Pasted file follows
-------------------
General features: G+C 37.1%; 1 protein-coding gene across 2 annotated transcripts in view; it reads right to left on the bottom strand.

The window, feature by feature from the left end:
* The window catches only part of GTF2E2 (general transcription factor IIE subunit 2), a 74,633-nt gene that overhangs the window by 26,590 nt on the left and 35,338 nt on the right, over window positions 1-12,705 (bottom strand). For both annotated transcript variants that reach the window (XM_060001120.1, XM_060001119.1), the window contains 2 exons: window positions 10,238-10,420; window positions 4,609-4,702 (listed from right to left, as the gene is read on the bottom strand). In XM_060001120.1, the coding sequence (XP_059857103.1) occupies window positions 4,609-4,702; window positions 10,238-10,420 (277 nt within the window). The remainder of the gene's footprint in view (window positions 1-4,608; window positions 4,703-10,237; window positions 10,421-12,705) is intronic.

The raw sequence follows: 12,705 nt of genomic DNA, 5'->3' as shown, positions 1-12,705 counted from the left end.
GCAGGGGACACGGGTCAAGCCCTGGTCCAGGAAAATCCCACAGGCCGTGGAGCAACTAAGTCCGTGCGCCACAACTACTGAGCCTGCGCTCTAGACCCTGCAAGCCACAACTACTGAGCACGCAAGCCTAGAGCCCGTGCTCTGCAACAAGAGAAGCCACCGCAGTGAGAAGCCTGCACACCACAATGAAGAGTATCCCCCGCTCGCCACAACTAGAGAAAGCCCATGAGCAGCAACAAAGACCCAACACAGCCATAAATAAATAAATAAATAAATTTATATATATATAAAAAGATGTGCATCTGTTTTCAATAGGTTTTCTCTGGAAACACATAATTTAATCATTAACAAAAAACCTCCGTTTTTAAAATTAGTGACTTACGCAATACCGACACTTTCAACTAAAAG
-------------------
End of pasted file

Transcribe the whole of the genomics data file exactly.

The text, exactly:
General features: G+C 37.1%; 1 protein-coding gene across 2 annotated transcripts in view; it reads right to left on the bottom strand.

The window, feature by feature from the left end:
* The window catches only part of GTF2E2 (general transcription factor IIE subunit 2), a 74,633-nt gene that overhangs the window by 26,590 nt on the left and 35,338 nt on the right, over window positions 1-12,705 (bottom strand). For both annotated transcript variants that reach the window (XM_060001120.1, XM_060001119.1), the window contains 2 exons: window positions 10,238-10,420; window positions 4,609-4,702 (listed from right to left, as the gene is read on the bottom strand). In XM_060001120.1, the coding sequence (XP_059857103.1) occupies window positions 4,609-4,702; window positions 10,238-10,420 (277 nt within the window). The remainder of the gene's footprint in view (window positions 1-4,608; window positions 4,703-10,237; window positions 10,421-12,705) is intronic.

The raw sequence follows: 12,705 nt of genomic DNA, 5'->3' as shown, positions 1-12,705 counted from the left end.
GCAGGGGACACGGGTCAAGCCCTGGTCCAGGAAAATCCCACAGGCCGTGGAGCAACTAAGTCCGTGCGCCACAACTACTGAGCCTGCGCTCTAGACCCTGCAAGCCACAACTACTGAGCACGCAAGCCTAGAGCCCGTGCTCTGCAACAAGAGAAGCCACCGCAGTGAGAAGCCTGCACACCACAATGAAGAGTATCCCCCGCTCGCCACAACTAGAGAAAGCCCATGAGCAGCAACAAAGACCCAACACAGCCATAAATAAATAAATAAATAAATTTATATATATATAAAAAGATGTGCATCTGTTTTCAATAGGTTTTCTCTGGAAACACATAATTTAATCATTAACAAAAAACCTCCGTTTTTAAAATTAGTGACTTACGCAATACCGACACTTTCAACTAAAAG